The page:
David Swinney, Psychologist and Pioneer, Dies
By Barry Jagoda | May 1, 2006
David Swinney, distinguished professor of psychology at UCSD, died at his home April 14, 2006 following complications from colon cancer. He was 59.
Swinney was a pioneer in modern psycholinguistics study who studied how cognitive activities, particularly those that involve language, are processed by the brain. He was probably best known for his work detailing the time-course of language and cognitive operations in individuals with and without stroke. This work has had a vast influence on theories of language. Swinney showed how critical it was to use multiple methodological techniques (behavioral, neuroimaging, and neurophysiological) to converge on theoretical interpretation. He published over 75 scientific articles, edited (and co-edited) 8 books, and gave hundreds of presentations throughout the world.
Swinney joined UCSD in 1992. His last positions reflect the broad impact he had in many fields of work (across many disciplines- psychology, cognitive science, linguistics, and neuroscience). In addition to his position as a Distinguished Professor in the Psychology Department, he was also a Professor in the Neurosciences Graduate Program, and the Cognitive Sciences Interdisciplinary Graduate Program. He held an Honorary Professorship position in the Department of Speech Pathology and Audiology at the University of Queensland, Australia and was an Adjunct Professor at San Diego State University in the School of Speech, Language and Hearing Sciences as well as in the Graduate Program in Speech and Hearing Sciences, City University of New York Graduate Center.
Swinney served as the Co-Director of the Joint SDSU/UCSD Ph.D. Program in Language and Communicative Disorders from its inception in 1996, was chair of the Department of Psychology at UCSD from 1994 to 2000 and director of the Center for Human Information Processing /Center for the Study of Brain and Cognition at UCSD from 1994 – 1997.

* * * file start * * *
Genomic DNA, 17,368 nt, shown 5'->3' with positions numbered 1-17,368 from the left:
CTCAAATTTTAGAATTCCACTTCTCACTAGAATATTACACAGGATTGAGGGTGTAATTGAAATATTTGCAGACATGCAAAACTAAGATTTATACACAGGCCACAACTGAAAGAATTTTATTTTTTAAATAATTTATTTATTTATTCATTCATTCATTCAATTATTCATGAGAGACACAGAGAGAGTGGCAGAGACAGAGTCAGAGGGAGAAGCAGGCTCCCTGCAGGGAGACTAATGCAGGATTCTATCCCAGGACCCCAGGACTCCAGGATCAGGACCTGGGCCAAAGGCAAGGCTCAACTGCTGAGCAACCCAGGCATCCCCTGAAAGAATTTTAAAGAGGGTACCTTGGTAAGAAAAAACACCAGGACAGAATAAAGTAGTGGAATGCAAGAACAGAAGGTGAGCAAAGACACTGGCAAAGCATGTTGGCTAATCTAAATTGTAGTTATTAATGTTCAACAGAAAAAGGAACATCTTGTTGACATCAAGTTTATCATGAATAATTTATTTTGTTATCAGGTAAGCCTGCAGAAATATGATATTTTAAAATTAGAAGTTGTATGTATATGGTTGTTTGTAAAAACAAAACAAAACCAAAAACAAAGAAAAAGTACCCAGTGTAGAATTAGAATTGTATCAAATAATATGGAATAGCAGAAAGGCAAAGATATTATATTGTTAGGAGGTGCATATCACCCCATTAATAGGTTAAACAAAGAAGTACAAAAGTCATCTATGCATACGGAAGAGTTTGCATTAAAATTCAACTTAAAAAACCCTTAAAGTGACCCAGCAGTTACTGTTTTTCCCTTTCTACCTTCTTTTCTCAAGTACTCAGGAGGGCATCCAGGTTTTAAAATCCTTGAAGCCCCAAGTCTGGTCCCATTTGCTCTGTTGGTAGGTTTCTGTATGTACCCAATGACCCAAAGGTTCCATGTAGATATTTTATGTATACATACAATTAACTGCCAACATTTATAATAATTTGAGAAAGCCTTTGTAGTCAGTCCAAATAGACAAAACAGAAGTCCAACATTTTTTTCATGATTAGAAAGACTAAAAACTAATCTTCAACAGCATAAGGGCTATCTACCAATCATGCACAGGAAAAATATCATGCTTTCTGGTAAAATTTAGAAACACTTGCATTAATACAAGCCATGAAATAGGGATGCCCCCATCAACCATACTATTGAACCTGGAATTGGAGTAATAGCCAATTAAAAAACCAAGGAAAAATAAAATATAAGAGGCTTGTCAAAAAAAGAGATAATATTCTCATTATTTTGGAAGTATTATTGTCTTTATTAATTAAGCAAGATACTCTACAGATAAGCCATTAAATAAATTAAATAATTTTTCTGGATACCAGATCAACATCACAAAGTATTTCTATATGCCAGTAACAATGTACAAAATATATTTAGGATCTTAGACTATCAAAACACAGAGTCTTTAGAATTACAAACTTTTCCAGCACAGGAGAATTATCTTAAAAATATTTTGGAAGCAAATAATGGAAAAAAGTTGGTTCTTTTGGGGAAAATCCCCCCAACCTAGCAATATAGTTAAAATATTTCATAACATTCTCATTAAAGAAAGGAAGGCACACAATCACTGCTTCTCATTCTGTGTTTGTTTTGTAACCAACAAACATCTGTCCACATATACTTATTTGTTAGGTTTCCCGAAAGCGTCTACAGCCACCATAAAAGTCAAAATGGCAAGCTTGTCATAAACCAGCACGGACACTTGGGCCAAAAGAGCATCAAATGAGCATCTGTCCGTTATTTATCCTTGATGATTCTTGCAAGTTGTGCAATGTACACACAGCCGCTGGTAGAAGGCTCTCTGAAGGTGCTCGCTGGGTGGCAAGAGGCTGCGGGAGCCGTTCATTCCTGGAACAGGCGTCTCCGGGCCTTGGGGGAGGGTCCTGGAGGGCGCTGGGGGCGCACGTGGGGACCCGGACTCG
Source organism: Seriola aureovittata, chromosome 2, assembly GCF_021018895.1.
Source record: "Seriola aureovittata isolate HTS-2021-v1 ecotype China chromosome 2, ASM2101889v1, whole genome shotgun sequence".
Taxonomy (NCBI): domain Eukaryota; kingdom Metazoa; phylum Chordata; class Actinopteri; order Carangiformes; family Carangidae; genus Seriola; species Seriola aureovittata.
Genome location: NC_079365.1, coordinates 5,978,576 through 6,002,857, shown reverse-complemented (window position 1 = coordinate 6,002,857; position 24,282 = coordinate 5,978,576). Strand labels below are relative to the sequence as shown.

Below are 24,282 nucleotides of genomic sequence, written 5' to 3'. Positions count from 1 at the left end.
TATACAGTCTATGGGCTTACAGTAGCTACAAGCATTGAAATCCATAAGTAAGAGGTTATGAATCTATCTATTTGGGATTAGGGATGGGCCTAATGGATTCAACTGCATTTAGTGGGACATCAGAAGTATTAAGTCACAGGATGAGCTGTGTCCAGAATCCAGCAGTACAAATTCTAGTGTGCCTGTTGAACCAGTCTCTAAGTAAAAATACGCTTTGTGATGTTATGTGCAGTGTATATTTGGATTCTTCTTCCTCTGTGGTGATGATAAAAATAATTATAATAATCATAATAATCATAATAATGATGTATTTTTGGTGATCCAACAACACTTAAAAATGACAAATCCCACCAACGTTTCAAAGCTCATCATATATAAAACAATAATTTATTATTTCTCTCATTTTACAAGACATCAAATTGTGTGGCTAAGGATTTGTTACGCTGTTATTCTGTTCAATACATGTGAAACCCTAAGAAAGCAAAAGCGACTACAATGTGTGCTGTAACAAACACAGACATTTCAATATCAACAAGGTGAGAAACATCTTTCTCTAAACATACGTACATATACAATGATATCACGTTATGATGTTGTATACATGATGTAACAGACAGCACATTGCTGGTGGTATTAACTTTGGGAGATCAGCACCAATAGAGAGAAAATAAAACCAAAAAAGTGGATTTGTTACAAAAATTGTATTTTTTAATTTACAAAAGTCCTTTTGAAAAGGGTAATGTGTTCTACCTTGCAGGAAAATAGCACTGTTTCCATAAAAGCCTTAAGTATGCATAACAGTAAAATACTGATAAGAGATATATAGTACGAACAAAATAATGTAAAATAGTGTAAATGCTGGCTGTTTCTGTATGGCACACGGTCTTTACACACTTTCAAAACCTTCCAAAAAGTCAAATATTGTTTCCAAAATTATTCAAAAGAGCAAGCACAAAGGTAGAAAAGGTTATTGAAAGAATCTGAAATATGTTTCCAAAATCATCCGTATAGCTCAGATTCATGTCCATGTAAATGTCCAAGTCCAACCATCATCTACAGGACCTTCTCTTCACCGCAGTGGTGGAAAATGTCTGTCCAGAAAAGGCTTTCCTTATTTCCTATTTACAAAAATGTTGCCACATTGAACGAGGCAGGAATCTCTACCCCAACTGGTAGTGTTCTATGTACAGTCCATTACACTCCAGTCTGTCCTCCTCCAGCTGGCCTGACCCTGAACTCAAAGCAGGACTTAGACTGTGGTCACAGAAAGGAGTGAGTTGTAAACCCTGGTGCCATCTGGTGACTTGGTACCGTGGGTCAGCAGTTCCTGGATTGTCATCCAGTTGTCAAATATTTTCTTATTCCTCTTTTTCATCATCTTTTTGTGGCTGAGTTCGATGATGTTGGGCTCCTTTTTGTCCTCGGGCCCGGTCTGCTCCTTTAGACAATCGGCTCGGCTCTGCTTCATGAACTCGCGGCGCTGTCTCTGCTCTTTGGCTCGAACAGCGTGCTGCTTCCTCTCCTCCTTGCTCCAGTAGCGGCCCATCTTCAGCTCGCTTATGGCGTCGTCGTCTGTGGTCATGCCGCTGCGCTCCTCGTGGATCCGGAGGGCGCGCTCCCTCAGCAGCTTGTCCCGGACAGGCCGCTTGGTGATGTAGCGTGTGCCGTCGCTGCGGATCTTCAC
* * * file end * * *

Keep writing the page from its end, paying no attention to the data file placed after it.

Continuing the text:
Swinney was born and raised in New York. He received his Bachelor of Arts degree in Psychology from Indiana University and his Masters degree from Indiana University in Speech Pathology and Audiology. Swinney received his doctorate in Psycholinguistics and Cognitive Psychology from the University of Texas in Austin. During his doctoral studies, he served for one year as a research associate & statistical consultant for the Program in Sociolinguistics at the Center for Applied Linguistics in Washington, D.C.. After receiving his doctorate, Dr. Swinney held faculty positions at Tufts University (Psychology Dept.) and The Graduate School and University Center, City University of New York. He was a Visiting Professor at Rutgers University in both the Departments of Psychology and Cognitive Sciences.Swinney’s dedication also spread to his service to the research community. He served on many NIH and NIMH review panels since 1978 and was currently serving on the NIDCD Communication Disorders Review Committee. He served on the Program and Governing Boards of the Academy of Aphasia. He was a member of the Governing Board of the McDonnell Pew Center for Cognitive Science at San Diego, the Advisory Board of the UCSD Center for Research on Language, the Institute for Neural Computation Training Grant (Salk / UCSD/ INC) Board and the
International Advisory Board for the Centre for Research in Language Processing and Linguistics, The University of Queensland, Brisbane, Australia.
Swinney was a member of the the editorial boards of Cognition, Brain and Language, Journal of Metaphor and Symbolic Activity, Journal of Learning Disabilities, Language and Cognitive Processes, Neuropsychology, Behavioral & Brain Sciences. He was Associate Editor of the Journal of Psycholinguistic Research.
He is survived by his wife, Emmanuelle. He is also survived by his two sisters, Barbara and Suzannah, their husbands and children.
Dave Swinney will be remembered by his many friends and colleagues for his steadfast commitment to his science and to his professional community. He did his work with a gentle personal style and a generous desire to share credit for accomplishments with his students and coworkers. In lieu of flowers, the family suggests that donations be made to the David Swinney Memorial Graduate Fellowship in Psychology, c/o UCSD Foundation, Michelle Glenn, Director of Development, Social Sciences, 9500 Gilman Drive # 0502 La Jolla, CA 92093-0502. Checks should be made payable to the UC San Diego Foundation. This Fellowship will continue Dr. Swinney’s efforts in supporting outstanding and motivated graduate students while they pursue their doctorate in the field of cognitive psychology, with a special emphasis in language processing.
Please visit Dr. Swinney’s website for more information.